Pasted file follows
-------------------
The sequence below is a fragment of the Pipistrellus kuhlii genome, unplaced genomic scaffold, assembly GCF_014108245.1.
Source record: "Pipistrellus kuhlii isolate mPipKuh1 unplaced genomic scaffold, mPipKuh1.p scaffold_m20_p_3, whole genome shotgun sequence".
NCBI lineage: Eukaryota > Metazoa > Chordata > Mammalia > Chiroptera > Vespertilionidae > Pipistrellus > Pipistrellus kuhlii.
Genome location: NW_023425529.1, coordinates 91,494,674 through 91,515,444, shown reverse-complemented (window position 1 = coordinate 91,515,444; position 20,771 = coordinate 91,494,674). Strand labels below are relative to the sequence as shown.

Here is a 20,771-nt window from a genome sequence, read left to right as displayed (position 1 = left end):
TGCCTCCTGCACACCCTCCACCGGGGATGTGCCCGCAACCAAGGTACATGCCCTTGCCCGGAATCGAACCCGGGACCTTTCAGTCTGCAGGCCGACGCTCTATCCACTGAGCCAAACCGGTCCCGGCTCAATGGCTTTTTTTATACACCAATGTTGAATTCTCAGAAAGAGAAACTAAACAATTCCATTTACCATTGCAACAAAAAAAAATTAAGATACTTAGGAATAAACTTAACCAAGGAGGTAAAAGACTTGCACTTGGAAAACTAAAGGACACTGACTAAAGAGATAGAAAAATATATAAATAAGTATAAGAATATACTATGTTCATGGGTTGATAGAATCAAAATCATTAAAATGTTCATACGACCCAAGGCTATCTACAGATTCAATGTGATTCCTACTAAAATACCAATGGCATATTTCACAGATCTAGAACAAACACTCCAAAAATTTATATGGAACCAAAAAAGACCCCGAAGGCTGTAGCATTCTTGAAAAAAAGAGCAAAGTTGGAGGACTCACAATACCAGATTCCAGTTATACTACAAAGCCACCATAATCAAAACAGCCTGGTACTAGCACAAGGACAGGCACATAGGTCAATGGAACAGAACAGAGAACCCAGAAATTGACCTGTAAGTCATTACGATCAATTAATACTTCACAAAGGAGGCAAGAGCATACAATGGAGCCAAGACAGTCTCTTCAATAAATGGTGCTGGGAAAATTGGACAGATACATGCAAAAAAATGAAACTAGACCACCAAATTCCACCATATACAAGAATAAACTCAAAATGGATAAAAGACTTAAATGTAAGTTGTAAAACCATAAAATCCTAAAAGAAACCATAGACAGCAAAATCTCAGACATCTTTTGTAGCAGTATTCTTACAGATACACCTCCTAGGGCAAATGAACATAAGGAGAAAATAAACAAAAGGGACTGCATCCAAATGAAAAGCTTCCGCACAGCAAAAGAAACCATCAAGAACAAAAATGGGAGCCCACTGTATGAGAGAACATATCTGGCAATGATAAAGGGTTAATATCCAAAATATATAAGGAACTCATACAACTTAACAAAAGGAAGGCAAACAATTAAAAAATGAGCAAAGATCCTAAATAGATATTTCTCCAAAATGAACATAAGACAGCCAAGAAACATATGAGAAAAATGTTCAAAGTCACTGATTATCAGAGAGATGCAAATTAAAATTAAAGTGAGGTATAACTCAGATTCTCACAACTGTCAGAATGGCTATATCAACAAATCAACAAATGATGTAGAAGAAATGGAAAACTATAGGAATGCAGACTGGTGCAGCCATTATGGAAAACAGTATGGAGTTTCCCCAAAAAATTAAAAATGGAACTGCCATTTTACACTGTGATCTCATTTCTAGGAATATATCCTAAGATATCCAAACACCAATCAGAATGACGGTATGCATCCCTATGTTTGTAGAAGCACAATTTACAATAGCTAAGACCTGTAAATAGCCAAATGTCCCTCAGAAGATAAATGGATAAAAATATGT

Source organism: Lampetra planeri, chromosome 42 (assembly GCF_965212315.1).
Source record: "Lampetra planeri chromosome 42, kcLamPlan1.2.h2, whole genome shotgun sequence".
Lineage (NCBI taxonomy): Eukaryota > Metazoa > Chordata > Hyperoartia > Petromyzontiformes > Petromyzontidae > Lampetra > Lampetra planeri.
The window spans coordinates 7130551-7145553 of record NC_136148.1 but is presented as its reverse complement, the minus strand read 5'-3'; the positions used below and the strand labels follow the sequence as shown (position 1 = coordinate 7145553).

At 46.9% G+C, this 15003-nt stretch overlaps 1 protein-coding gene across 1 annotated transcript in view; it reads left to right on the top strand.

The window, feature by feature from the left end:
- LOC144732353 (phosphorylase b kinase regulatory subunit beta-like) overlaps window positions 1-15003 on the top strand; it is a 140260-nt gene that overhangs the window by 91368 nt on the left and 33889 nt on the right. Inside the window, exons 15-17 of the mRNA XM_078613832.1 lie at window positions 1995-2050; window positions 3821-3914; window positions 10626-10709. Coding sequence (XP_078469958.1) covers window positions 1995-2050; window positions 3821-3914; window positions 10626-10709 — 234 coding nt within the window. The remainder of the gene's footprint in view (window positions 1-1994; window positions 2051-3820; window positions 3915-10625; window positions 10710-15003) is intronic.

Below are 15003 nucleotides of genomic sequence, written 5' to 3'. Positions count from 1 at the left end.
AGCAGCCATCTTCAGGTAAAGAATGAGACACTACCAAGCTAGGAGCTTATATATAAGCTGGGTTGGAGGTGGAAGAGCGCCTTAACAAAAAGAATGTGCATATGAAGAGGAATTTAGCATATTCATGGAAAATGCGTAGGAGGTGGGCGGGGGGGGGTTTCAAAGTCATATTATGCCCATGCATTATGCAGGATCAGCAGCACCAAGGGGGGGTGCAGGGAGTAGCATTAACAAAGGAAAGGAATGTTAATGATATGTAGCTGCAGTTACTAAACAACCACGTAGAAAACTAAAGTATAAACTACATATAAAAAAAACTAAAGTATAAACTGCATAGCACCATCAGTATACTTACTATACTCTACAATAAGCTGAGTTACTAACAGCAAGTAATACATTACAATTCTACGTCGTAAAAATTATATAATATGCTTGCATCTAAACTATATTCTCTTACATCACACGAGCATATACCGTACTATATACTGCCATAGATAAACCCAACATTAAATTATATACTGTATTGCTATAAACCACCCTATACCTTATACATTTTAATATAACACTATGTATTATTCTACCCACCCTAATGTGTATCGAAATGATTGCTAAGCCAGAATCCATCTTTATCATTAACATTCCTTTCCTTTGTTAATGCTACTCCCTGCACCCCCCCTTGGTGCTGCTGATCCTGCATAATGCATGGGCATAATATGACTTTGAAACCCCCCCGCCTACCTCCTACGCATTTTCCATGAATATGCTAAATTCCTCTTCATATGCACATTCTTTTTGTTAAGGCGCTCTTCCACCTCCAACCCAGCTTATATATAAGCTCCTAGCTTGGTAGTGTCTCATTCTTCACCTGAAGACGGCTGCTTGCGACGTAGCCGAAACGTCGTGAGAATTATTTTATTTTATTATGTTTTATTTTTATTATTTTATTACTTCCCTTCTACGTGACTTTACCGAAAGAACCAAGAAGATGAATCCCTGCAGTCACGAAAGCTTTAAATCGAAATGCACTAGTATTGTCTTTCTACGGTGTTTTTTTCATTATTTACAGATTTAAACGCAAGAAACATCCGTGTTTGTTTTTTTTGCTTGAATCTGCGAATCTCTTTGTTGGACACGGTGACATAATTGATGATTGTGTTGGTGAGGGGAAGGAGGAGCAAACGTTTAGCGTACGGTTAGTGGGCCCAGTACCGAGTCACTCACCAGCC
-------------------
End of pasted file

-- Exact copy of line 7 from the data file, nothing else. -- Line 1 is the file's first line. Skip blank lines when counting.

Source organism: Lampetra planeri, chromosome 42 (assembly GCF_965212315.1).